I’ve always been fascinated with the concept of ‘the American Dream.’ Not unique to America, it’s the universal idea that anyone can pull themselves up from their proverbial bootstraps and earn success and happiness if they just work hard enough at it. In the past, I’ve written several blogs about the gradual demise of this ideology as a part of the American lexicon. Nowadays, it seems to harken back to a time and period lost in the history of our country.
Two books, in particular, have done a pretty detailed analysis of the gradual shifts in the business, political and social climates of the Seventies that led to this major change in American society. Neither book offers up easy answers to our current challenge of growing a stronger middle class and lifting up others along the way.
Recently, I’ve come across two more books that tie nicely into this question of advancement for the masses in the twenty-first century. Not surprisingly, there’s a curious correlation between education, neighborhoods and housing in addressing the causes of this problem.
‘Our Kids’ (The American Dream in Crisis) and ‘Golden Gates’ (The Housing Crisis and a Reckoning for the American Dream) both address this continuing crisis within American society.
It took a while for me to truly grasp the cusp of the problem. What I experienced growing up back in the fifties and sixties wasn’t the same as it is for younger folks today. Growing up, I, along with a lot of my friends, were neither wealthy nor middle class. But that didn’t stop us from moving up in society. We got an education, found jobs and advanced in our careers. On one level, it seemed as simple as that.
A friend was talking recently about being raised poor and not knowing it. His father, along with his uncles, all worked at the Firestone Tire factory in Akron, Ohio. It was a hard, honorable job but one that didn’t pay a lot, especially for a household of many children and a mother who didn’t work outside of the home. My friend’s situation was no different than the Irish, Polish, Black and Eastern Europe neighbors in his community.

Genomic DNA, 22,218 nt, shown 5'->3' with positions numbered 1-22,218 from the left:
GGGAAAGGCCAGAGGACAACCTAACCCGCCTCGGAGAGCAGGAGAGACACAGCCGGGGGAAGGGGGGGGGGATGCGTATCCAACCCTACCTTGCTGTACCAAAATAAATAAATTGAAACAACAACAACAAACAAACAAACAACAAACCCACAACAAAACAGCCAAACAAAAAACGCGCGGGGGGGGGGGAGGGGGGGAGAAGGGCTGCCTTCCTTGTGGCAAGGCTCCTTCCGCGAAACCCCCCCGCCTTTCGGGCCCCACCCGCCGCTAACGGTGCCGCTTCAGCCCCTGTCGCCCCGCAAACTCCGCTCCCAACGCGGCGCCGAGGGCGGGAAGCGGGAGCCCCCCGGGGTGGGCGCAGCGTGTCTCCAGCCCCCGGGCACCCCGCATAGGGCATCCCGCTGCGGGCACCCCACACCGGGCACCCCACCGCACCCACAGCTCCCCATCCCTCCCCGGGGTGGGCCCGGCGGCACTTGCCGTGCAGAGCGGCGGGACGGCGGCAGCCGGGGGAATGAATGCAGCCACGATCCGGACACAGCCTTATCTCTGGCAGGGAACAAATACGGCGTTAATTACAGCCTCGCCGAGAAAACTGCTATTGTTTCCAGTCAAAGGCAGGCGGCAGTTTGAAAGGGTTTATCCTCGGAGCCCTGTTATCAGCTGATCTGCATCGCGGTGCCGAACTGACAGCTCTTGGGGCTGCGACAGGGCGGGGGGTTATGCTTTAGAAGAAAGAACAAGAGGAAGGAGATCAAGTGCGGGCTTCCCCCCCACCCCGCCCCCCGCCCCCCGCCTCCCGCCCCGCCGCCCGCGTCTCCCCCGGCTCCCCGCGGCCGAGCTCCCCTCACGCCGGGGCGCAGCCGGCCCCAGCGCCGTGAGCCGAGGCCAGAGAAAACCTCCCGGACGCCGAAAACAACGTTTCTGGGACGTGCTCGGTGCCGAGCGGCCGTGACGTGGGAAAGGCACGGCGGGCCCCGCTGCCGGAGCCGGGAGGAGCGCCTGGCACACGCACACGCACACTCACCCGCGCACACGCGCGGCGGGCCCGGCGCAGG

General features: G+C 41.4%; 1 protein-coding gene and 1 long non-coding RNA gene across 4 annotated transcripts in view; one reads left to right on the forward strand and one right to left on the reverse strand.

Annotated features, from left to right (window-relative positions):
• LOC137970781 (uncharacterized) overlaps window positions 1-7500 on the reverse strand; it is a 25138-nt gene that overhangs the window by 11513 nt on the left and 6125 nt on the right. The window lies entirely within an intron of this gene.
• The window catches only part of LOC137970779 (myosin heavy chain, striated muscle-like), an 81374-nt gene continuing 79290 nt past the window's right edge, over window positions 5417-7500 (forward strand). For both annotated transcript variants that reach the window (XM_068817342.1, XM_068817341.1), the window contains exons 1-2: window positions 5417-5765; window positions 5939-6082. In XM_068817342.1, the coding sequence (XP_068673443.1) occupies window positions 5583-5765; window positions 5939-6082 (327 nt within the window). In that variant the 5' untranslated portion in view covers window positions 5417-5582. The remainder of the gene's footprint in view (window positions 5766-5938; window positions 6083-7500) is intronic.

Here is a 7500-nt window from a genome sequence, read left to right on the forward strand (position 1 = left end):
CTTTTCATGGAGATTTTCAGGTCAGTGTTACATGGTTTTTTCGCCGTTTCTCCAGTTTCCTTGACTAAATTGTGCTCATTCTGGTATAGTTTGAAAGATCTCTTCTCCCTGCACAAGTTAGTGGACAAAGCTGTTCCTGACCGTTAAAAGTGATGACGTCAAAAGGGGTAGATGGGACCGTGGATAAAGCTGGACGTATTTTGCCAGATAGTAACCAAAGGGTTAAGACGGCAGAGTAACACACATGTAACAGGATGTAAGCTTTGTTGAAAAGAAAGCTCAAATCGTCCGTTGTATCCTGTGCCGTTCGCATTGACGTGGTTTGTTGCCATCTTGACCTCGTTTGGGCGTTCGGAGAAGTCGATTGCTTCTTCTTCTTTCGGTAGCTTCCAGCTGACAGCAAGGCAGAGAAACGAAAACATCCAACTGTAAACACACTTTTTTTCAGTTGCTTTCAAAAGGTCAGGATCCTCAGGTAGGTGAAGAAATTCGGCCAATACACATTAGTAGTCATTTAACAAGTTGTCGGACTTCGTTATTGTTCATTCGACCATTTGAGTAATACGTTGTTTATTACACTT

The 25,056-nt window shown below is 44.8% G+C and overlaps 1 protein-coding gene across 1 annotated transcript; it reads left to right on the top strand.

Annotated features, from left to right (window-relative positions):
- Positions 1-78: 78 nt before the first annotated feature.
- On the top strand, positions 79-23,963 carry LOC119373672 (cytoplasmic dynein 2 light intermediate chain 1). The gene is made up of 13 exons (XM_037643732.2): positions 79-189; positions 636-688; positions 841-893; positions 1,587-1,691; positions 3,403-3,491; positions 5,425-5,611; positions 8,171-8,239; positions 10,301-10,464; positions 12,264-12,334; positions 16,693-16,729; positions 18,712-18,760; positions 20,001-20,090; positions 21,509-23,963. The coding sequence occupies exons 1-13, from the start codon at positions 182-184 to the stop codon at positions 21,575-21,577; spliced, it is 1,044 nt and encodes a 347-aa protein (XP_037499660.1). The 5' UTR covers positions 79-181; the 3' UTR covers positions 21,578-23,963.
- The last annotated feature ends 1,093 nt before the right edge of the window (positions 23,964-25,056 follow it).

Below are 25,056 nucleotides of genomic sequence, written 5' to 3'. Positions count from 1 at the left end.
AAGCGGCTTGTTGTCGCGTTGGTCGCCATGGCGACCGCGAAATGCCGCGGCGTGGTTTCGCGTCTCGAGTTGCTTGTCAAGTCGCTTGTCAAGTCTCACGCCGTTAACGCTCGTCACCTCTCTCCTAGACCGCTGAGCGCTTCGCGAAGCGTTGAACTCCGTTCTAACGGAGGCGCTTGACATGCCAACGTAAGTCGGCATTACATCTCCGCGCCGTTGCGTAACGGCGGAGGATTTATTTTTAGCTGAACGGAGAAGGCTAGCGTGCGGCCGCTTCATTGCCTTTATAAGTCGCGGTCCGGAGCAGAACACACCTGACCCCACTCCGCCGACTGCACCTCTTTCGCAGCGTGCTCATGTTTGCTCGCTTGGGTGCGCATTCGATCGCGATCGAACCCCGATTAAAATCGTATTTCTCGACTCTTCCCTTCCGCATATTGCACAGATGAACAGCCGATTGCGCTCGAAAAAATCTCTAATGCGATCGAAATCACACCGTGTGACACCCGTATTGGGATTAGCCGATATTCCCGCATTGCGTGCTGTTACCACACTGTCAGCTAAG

|Photo by Jerry Hoffman|
My own story of growing up poor has been chronicled in many blogs over the years. Again, it wasn’t something my friends and I were acutely aware of aside from the lack of a family car, no summer vacations or very few material things around the house. Most of us started working at an early age and accepted that as ‘par for the course.’
Starting at age six, Sharon grew up doing chores around the farm. If the bulk tank wasn’t cleaned twice a day, her dad couldn’t sell his milk as grade A and there wouldn’t be a milk check at the end of the month. She remembers growing up with no sink in the kitchen of their old farmhouse but a shiny new bulk tank instead in the barn.
One of the key differences for my friends and I verse our parents was education. My Mother had a 6th grade education. My father’s educational level is unknown. Sharon’s mother had two years of high school. Her father just went to the eighth grade. Not unusual for that generation.
Yet because of our own opportunities at education, our kids, Brian and Melanie, have between them a law degree and a masters in entrepreneurship. Our grandchildren have a legacy in education that will demand, even now, that they will probably have advanced degrees beyond just college.